IEF Exclusive: Despite high emotions, tar sands refinery near Iowa border far from realized

Pristine Elk Point, SD is the site of a cross-state dispute over an oil refinery that may not be built for years, if at all. (Photo: The City of Elk Point, SD.)

By Jim Malewitz

Elk Point was never in the spotlight before. But for three years, this quiet South Dakota town of just 750 families and a handful of restaurants has become the focal point in a dispute over a proposed 400,000 barrel-a-day tar sands oil refinery.

It would be the first tar sands plant built the United States since 1976.

Proposed by Dallas-based Hyperion LLC, the refinery has spurred an ideological clash between those hoping to add jobs to a still stagnant economy and those concerned about the health of the near pristine environment of this town, just 15 miles Southwest of Sioux City, and its nearby national parks and recreation areas.

Tar sands is an extra dark, heavy oil that researchers like Scott Spak, at the University of Iowa Center for Global and Regional Environmental Research, call “absolutely filthy.” Hyperion has said the refinery will use new technology that will limit emissions.

Disagreements over the proposal haven’t been confined to Elk Point or surrounding Union County, where 58 percent of voters approved a zoning ordinance that set aside 3,292 acres of land for the Hyperion refinery. Bickering over the refinery has crept across the border into Iowa and into the rhetoric of lawmakers, and was heightened by the recent midterm elections.

But a review of documents on Hyperion’s permitting process show that the refinery likely won’t be built for years, if at all. Since announcing Elk Point as a finalist for the refinery in June 2007, Hyperion has received just one of seven major permits required for its operation, and even that permit is tenuous. Continue reading

Advisory Council: Climate change has far-reaching impacts

Take a look at this piece in yesterday’s Mason City Globe-Gazette about the fascinating, and perhaps startling, discussion at a key meeting of Iowa’s Climate Change Advisory Council.

We’ll have much more on these topics once the council releases its report to the governor.

Here’s a snippet from the article:

WINDSOR HEIGHTS – It’s not the averages, but the extremes that should motivate Iowans, especially elected leaders, to factor climate change into their decision-making, according to a panel that has been studying its impact on Iowa for nearly two years.

In biological systems, such as agriculture, “outcomes are defined by the extremes, not the averages,” Iowa State University Professor Richard Cruse told the Iowa Climate Change Advisory Council (ICCAC) on Monday.

And the number of extreme weather events – five-inch rainfalls, for example, is growing faster than the increase in average precipitation, fellow ISU Professor Gene Takle added.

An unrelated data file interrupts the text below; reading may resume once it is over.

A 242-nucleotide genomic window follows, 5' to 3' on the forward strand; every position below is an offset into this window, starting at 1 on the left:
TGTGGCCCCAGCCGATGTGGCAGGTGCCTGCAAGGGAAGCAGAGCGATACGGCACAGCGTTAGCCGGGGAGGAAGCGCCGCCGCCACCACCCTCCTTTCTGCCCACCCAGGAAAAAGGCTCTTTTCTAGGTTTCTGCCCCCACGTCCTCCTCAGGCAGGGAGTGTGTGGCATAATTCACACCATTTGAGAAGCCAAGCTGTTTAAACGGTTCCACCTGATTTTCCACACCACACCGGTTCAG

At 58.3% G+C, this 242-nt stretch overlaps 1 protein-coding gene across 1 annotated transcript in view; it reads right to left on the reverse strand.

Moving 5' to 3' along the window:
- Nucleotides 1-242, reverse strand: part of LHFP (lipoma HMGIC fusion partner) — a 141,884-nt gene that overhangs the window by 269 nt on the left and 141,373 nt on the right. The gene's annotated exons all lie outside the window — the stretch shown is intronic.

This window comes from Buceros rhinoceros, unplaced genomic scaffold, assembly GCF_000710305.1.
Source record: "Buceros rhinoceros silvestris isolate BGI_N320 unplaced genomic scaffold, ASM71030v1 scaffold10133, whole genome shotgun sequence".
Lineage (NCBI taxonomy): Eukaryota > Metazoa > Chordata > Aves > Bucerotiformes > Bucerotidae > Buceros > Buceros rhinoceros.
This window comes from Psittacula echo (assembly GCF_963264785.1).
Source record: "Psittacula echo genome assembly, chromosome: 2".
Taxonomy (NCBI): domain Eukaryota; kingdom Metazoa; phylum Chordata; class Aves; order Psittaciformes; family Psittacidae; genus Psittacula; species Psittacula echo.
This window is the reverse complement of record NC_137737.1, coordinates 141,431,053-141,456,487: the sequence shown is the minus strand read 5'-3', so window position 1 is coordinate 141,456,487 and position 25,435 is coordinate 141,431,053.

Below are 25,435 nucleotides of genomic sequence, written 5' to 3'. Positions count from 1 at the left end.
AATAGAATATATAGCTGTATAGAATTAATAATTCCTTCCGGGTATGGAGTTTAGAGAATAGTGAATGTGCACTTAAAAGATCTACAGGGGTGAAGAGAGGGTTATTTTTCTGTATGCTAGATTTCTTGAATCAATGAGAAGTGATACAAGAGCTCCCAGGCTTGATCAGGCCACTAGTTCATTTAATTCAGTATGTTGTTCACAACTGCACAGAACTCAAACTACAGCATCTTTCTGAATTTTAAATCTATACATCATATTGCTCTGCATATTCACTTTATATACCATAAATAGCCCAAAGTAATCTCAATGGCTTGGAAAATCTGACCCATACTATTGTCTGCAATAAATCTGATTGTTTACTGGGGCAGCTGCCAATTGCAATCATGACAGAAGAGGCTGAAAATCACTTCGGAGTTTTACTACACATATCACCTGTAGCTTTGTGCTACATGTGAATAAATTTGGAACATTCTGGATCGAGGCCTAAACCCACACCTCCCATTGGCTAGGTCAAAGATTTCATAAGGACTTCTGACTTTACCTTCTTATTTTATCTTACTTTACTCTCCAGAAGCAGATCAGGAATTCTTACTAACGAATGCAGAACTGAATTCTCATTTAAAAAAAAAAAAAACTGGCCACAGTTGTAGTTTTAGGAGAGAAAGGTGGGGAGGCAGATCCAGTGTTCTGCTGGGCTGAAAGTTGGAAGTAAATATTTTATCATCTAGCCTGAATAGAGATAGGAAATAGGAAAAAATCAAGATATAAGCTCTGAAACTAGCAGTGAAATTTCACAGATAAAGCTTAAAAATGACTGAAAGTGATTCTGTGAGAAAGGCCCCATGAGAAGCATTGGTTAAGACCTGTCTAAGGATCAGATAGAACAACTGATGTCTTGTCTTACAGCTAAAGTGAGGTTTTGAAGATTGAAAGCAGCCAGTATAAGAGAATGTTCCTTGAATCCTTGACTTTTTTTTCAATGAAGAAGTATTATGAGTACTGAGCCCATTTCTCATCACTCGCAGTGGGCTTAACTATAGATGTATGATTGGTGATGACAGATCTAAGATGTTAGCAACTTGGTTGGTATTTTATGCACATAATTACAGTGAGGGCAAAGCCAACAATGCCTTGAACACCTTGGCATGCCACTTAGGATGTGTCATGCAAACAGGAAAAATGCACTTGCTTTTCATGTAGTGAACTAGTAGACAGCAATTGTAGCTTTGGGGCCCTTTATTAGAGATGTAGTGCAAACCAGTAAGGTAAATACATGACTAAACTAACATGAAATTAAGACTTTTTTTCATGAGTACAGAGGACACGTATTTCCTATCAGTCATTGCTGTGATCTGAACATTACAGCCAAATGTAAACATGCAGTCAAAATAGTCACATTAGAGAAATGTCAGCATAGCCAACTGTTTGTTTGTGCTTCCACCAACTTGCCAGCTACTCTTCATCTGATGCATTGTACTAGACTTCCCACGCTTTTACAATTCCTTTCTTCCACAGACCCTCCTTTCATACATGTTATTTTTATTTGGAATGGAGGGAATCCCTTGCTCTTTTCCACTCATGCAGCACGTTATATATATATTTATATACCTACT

Those conditions may produce some short-term yield gains for corn and soybean producers. However, the effect of cooler daytime temperatures, higher nighttime temperature and higher dew points – all of which Takle said are amply documented – are likely to affect all aspects of crop production from tillage and planting to crop choices as well as construction standards for farm-to-market roads, Cruse and Takle told their fellow panel members….

Proposed Hyperion tar sands oil refinery sparks cross-border controversy


An oil refinery, Shell at Martinez, California. (photo: Wikipedia commons)


A proposed $10 billion tar sands oil refinery near the South Dakota-Iowa border is causing a stir among political and environmental groups in both states. If all goes as Hyperion plans, it will be the first tar sands refinery built in the U.S. since the 1970s.

Environmental groups argue that the crude tar sands oil is the dirtiest around, and the refinery would pose a huge threat to the land, air, and water supply in both states. Hyperion says it will use the greenest of technology – a notion loudly disputed by those who have critically examined the proposal

And politicians in both states in support of the plant argue that it will bring much-need jobs into the area.

From the Iowa Independent:

The $10 billion refinery will be built in Elk Point, S.D., just 30 miles north of Sioux City. With the area’s wind patterns and flow of the nearby Missouri River, environmental activists are calling the proposed refinery potentially “devastating” to Iowans’ safety. Although the Texas-based Hyperion Refining LLC says the facility will create 10,000 jobs — many of which will go to Iowans, the company assures — the negative environmental impacts of the oil extraction from the tar sands is well-document, critics say.

Continue reading